Shout out to the Society for the Teaching of Psychology Facebook group for sharing their favorite tools for helping students study the brain.
Printable black and white images of the brain from Clipart Library (shared by Achu John)
Images include the brain, the eye, and the neuron.
Use these images as diagrams on your next exam, write on them during your lecture using a document camera, and print them for students to take notes on.
This webpage also includes a half-court basketball drawing, an empty times table chart, and a two-circle Venn diagram. I’m not entirely sure how you can use these for teaching brain-related things, but you’ll have them if you need them.
3D Brain app for iOS, Android, and web (web version needs Adobe Flash) was produced by the DNA Learning Center at Cold Spring Harbor Laboratory (shared by Kat West)
From the dropdown menu, select the brain area of interest, such as Broca’s area. The image of the brain turns gray with Broca’s area highlighted in purple. A paragraph of text tells us what Broca’s area does and another paragraph gives us a case study. We get some information about associated functions, cognitive disorders, and what we see when Broca’s area is damaged. Three research reviews round out the text. The directional controls in the lower right allow you to rotate the brain image.
Use this website during your lecture to show where the brain areas in a three-dimensional space. Students can use it as a study tool. Be aware that the functions associated with each brain area in the 3D Brain likely paints a more complicated picture of how the brain works than your Intro Psych textbook. For example, the amygdala, the 3D Brain tells us, is associated with “fear-processing, emotion processing, learning, fight-or-flight response, and reward-processing,” which is a bit more than the strong emotions-like-anger-and-fear that a lot of Intro Psych textbooks report.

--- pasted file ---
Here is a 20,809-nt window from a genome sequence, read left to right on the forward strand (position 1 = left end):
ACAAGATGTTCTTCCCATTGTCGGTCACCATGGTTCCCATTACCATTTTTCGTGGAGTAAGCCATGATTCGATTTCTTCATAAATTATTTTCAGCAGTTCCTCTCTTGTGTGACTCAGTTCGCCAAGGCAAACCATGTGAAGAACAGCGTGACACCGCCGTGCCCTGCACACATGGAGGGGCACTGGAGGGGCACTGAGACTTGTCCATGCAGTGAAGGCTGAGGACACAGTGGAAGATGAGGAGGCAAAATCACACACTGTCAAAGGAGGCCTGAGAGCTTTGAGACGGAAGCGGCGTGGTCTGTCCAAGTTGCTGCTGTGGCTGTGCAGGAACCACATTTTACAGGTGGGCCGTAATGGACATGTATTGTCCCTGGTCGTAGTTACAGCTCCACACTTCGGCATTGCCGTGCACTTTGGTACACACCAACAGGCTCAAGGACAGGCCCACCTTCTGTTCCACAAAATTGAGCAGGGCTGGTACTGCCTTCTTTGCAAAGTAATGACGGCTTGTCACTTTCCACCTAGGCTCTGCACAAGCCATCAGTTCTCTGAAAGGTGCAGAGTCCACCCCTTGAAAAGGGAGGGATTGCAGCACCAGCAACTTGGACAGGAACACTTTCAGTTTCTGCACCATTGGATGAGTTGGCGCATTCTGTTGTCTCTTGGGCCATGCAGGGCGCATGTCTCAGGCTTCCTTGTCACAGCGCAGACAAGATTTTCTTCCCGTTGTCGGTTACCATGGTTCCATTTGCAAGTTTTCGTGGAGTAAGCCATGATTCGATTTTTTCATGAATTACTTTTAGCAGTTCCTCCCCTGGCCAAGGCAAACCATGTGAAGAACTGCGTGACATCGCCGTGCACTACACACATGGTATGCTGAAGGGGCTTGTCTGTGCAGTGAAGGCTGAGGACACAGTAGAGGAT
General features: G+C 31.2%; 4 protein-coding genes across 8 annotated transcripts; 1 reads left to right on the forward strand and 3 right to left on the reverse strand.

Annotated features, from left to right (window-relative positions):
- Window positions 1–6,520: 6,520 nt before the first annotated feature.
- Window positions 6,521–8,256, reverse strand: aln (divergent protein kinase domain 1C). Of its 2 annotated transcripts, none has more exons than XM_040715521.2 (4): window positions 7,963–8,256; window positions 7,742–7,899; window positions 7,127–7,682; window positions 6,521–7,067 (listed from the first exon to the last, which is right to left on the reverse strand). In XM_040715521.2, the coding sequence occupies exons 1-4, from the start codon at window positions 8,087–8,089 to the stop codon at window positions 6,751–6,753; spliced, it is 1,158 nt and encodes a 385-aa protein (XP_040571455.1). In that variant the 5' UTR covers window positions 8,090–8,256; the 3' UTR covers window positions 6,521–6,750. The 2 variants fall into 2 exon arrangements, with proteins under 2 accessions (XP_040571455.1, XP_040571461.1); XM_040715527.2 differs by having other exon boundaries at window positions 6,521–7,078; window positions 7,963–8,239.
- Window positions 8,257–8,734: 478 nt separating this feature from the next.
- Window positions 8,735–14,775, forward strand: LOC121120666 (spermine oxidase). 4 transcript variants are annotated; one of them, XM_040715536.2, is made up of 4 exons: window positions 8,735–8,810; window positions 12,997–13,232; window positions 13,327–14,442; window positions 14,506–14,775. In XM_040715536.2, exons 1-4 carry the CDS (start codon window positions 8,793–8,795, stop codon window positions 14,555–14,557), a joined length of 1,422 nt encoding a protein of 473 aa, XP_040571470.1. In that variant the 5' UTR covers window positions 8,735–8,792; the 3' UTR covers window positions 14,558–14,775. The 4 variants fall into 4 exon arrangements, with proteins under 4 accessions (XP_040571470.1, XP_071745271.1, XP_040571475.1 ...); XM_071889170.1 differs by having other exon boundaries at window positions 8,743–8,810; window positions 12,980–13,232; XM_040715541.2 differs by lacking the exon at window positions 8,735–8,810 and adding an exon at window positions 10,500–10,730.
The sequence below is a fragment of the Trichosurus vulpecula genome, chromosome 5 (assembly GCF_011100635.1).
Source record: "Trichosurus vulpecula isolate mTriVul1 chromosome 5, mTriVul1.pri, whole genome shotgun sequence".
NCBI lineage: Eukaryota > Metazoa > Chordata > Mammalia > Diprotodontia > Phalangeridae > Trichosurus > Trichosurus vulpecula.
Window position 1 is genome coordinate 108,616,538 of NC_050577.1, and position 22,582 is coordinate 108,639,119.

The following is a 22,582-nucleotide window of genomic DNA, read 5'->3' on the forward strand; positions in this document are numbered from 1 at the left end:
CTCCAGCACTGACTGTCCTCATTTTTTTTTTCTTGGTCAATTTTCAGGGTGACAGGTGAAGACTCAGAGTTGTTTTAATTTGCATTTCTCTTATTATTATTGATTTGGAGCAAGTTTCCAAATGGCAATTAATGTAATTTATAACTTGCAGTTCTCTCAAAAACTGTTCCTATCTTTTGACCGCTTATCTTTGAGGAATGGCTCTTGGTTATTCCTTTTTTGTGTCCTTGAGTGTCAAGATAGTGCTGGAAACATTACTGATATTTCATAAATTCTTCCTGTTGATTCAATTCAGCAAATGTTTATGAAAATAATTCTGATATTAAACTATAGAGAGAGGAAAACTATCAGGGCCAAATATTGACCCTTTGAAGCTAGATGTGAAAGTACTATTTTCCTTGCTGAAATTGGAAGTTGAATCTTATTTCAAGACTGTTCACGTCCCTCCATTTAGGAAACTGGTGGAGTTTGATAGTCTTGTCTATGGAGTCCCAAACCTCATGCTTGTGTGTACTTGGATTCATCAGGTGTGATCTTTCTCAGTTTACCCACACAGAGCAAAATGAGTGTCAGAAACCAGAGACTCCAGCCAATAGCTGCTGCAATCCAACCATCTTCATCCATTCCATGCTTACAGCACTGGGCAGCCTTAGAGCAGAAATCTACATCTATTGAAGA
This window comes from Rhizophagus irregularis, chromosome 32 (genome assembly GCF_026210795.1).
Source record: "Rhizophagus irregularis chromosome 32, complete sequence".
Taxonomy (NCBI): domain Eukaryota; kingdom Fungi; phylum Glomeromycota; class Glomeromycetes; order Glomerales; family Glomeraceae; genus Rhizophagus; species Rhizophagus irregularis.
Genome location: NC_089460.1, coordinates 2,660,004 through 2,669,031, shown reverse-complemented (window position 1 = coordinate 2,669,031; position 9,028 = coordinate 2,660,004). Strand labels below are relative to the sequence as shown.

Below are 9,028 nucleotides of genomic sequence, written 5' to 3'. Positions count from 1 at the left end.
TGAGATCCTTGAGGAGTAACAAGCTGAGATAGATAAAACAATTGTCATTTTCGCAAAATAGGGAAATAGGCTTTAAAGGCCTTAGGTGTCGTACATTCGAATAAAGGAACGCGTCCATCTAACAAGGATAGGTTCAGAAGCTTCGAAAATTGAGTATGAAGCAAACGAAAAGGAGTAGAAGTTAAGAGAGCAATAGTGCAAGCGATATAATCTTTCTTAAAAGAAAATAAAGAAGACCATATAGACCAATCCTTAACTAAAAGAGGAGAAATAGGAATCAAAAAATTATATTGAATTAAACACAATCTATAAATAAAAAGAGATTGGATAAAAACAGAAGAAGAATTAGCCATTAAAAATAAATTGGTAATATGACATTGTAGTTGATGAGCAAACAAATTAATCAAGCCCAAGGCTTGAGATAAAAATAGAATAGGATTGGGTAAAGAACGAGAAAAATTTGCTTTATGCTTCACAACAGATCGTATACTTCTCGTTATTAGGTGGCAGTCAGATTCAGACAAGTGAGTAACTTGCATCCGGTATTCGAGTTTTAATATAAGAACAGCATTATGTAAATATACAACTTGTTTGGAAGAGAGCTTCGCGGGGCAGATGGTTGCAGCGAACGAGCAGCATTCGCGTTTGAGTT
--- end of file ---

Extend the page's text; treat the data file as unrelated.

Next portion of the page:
Some of these are at a level appropriate for Intro Psych. Others may be more appropriate for a neuroscience course. Take a look at each of them yourself before recommending to your students.
Neuroscientifically Challenged videos (shared by Susanne Biehl)
"These 2-Minute Neuroscience videos will help you learn the basics of neuroscience in short, easy-to-understand clips."
BrainFacts.org (a resource by the Society for Neuroscience) has a webpage for educators.
The target audience is K-12, but many of the resources for secondary ed teachers would also work for higher ed.
The website includes a “Find a Neuroscientist” database. “Neuroscientists around the world are eager to help you educate about the brain. Our database has scientists in more than 40 countries. Connect with a scientist in your community today.” Enter your location, and a list of neuroscientists will come up. How to pick one and how they can help you is not clear, but there you go.
The Tale of the Dueling Neurosurgeons by science writer Sam Kean
This book is a must-read for anyone teaching neuroscience. Each chapter focuses on a different part of the brain. We get the back story on the research, a report on current research findings, and a handful of case studies. Take notes as you read; your neuroscience lectures will be much more compelling. (Read my 2015 book review.)
This is "a a centralized location to share activities, links, readings, videos, etc. on topics related to biology, psychology, and neuroscience." If you're looking for a community for sharing such resources, this is a good one.
What are your favorite resources for teaching the brain?